I’ll never forget the day that a friend of mine quoted a professor from my university: “The only way you can screw up as a psychologist is by having sex with your clients. As long as you don’t do that, you’re set!” Forgive the crass language, but the words and tone used at the time definitely put my nerves at ease. I was a second-year master’s student in a clinical psychology program and it was one of the first days that I was working at my first-ever clinical externship—a residential treatment facility for adolescent males who had sexual behavior problems.
Participating in multiple relationships with a client never crossed my mind. I was well trained by the Chair of the APA Ethics Committee, and more importantly, I wanted a future in the profession. It didn’t hurt that I was currently providing psychotherapy to individuals who had committed sexual offenses. Yes, I recognized that working as a female with adolescent males with boundary issues put me in a position to potentially experience encounters and attempts of an inappropriate nature. However, the reciprocation of their feelings toward me was never in the cards. Although I was well educated on the theories, reasons, and understanding of the ethical considerations regarding intimate relationships with clients, I was unprepared to face the ethical decisions I was going to have to make when a client of mine sexually assaulted me.
Sexual intimacies between mental health professionals and their clients are considered one of the most immoral acts within the profession. They not only violate the law, but also the principles of beneficence, nonmaleficence, and autonomy in the American Psychological Association Ethical Principles and Code of Conduct [Ethics Code] (APA, 2010), as well as multiple ethical standards within the Code. More importantly, such acts can cause significant damage to the client’s mental health, emotional health, and general well-being.
Sexual intimacies are defined by the Maryland Psychology Board Laws and Regulations Chapter 5 Article, §1-212, 18-311, and 18-313(7) as acts engaged in with or without clothing involving: (a) Genital contact; (b) Nongenital contact with the hips, loin, thigh, buttocks, or breasts; (c) Exposure or observation of genitals or nude portions of a body involving breasts, buttocks, or genitals; or (d) Other behaviors engaged in for the purpose of sexual arousal or sexual gratification.
When discussing the topic of multiple relationships in terms of sexual intimacies, one should also take into account the terms boundary crossing, boundary violation, and sexual intimacy itself. According to Knapp and VandeCreek (2012), boundary violations accounted for almost half of the 2004 American Psychological Association’s (APA) Ethics Committee disciplinary actions, with most such violations regarding sexual intimacies involving a client and his or her therapist. More recently, of the nine cases that were opened regarding boundary violations in 2011 by the APA Ethics Committee, 56% percent of them were considered cases of sexual misconduct (APA, 2012). Barnett, Lazarus, Vasquez, Moorehead-Slaughter, and Johnson (2007) add that a boundary violation may also be viewed by the client as unwelcome or unwanted, and may be considered contradictory to the therapist’s obligations to the client.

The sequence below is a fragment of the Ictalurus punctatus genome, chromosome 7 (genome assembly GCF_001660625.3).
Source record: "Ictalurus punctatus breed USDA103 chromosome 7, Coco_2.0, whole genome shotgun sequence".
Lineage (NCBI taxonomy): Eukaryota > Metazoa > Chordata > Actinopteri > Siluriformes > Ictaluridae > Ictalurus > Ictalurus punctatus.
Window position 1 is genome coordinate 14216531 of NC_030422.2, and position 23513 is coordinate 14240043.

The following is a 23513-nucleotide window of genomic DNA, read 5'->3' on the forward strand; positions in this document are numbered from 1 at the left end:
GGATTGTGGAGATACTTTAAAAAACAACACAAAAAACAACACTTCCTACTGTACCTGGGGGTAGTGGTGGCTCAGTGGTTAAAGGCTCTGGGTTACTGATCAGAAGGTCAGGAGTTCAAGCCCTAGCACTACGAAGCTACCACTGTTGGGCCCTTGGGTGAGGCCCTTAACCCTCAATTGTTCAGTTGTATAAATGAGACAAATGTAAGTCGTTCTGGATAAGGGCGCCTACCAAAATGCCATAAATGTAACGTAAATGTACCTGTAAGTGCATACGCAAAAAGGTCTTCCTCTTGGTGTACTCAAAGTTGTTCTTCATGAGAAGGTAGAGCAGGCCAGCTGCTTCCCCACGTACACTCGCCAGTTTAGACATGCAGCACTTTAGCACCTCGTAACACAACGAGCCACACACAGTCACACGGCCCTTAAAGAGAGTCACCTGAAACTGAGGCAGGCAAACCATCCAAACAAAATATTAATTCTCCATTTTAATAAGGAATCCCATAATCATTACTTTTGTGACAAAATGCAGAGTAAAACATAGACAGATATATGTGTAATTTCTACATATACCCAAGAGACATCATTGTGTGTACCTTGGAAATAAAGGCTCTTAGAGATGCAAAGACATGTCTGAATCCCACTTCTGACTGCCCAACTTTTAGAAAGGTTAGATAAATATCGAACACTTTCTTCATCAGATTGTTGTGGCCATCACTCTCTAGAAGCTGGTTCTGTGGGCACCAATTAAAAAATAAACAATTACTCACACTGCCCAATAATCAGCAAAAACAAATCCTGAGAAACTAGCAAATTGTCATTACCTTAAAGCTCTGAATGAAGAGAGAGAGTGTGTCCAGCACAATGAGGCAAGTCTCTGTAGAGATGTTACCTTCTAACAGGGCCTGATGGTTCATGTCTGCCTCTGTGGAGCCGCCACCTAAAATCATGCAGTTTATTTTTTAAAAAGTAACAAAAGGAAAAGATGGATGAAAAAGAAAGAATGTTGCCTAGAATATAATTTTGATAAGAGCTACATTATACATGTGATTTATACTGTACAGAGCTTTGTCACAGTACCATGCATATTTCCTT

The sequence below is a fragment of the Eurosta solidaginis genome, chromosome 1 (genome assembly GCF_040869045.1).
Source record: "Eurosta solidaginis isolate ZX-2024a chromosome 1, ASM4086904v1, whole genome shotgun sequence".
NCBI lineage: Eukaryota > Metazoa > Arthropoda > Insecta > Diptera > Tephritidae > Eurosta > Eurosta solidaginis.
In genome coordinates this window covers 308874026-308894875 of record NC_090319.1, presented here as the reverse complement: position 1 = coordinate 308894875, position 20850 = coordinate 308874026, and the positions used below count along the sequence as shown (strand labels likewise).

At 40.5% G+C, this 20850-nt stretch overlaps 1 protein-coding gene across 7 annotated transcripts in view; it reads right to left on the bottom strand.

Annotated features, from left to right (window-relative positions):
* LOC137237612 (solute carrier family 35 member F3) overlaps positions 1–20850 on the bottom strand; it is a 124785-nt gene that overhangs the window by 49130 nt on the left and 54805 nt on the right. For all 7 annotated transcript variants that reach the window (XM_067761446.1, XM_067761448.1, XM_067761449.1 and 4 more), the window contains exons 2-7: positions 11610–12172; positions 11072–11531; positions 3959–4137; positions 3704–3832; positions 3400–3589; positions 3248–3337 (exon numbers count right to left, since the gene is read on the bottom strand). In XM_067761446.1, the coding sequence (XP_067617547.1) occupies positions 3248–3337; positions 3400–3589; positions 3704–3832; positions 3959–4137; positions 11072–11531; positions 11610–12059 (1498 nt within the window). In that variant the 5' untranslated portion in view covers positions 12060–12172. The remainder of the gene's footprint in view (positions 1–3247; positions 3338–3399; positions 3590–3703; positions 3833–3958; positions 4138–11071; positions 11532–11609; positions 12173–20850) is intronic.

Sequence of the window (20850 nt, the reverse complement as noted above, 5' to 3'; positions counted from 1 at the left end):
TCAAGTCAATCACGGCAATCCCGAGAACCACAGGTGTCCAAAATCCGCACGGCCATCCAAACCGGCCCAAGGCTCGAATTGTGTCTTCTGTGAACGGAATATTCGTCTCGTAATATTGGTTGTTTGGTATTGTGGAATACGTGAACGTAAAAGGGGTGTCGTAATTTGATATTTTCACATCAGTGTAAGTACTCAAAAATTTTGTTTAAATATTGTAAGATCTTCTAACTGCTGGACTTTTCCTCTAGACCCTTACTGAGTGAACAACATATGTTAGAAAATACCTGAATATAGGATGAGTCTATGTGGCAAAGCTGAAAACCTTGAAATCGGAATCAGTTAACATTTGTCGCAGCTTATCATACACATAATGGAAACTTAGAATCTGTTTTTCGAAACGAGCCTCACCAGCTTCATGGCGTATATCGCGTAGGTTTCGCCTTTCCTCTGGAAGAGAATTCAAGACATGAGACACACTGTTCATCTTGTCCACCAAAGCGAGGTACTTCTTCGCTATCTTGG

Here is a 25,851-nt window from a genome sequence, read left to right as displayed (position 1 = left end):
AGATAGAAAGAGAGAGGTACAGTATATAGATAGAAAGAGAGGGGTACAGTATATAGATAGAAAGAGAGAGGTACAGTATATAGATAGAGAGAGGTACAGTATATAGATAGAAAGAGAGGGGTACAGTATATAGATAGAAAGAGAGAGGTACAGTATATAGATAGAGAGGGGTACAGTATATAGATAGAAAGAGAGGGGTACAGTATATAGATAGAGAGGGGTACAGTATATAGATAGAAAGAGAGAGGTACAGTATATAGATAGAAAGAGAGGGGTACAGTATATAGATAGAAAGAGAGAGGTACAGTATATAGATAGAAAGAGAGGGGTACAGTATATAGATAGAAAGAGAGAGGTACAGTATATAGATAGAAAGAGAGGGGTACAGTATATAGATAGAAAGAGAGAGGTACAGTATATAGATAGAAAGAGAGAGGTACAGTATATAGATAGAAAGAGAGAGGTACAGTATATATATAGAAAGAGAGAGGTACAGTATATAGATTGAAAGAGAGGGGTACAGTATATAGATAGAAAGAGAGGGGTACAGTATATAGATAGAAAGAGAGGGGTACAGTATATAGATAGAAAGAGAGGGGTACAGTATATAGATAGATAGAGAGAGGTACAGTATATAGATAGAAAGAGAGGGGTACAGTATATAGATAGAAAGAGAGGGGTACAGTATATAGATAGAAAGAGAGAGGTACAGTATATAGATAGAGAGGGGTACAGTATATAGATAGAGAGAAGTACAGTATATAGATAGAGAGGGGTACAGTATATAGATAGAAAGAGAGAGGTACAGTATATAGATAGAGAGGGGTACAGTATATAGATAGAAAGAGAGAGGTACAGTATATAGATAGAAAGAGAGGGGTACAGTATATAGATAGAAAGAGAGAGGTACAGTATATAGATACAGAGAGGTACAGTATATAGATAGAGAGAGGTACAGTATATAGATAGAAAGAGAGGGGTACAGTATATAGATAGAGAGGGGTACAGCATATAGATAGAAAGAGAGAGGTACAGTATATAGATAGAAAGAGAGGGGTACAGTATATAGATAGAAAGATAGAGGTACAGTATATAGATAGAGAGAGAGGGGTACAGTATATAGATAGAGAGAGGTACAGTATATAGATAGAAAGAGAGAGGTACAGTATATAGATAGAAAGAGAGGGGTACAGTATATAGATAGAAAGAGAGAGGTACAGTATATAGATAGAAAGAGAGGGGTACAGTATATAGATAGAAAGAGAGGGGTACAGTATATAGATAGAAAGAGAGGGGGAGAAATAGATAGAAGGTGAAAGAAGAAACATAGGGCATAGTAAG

That being said, I had been trained well to monitor my own behavior. Ways to appropriately, respectfully, and empathetically express one’s position of power, the importance of the therapeutic and professional relationship, and the absence of shared feelings were all discussed at length in my ethics class. Yet I was still unprepared for what happened next.
I had been seeing my client for a few months at this point. He was an adolescent male with an apparent and yet undiagnosed developmental disorder, and was participating in sex offense treatment. We were finishing up our therapy session, and, as I stood to open the door for us, he grabbed my breast. I immediately exclaimed, “No! What do you think you are doing?” and backed away from him. I told him to stand up and follow me to get another staff member, which we did; and then I had my client take accountability for his actions by sharing his previous behaviors to the staff member.
Despite having conversations with, and learning from, professionals in the field, I was neither prepared for the event, nor the decisions I would have to make afterward. I struggled to make sense of what had happened and how to understand its meaning for both my client and for me personally. Some said that I should have physically defended myself, others commended me on the way I handled it. According to Maryland law, my client had engaged in an unlawful sexual act—but what implications did that have? At first I downplayed the significance of the event. Perhaps I had been desensitized from working in sexual-offense specific therapy settings. Or perhaps I was determined to demonstrate empathy for my client’s history and cognitive abilities. I struggled in taking on the role of a “victim” over maintaining my role as his therapist. I wanted to be ethical and professional, but I didn’t know what that meant in this context.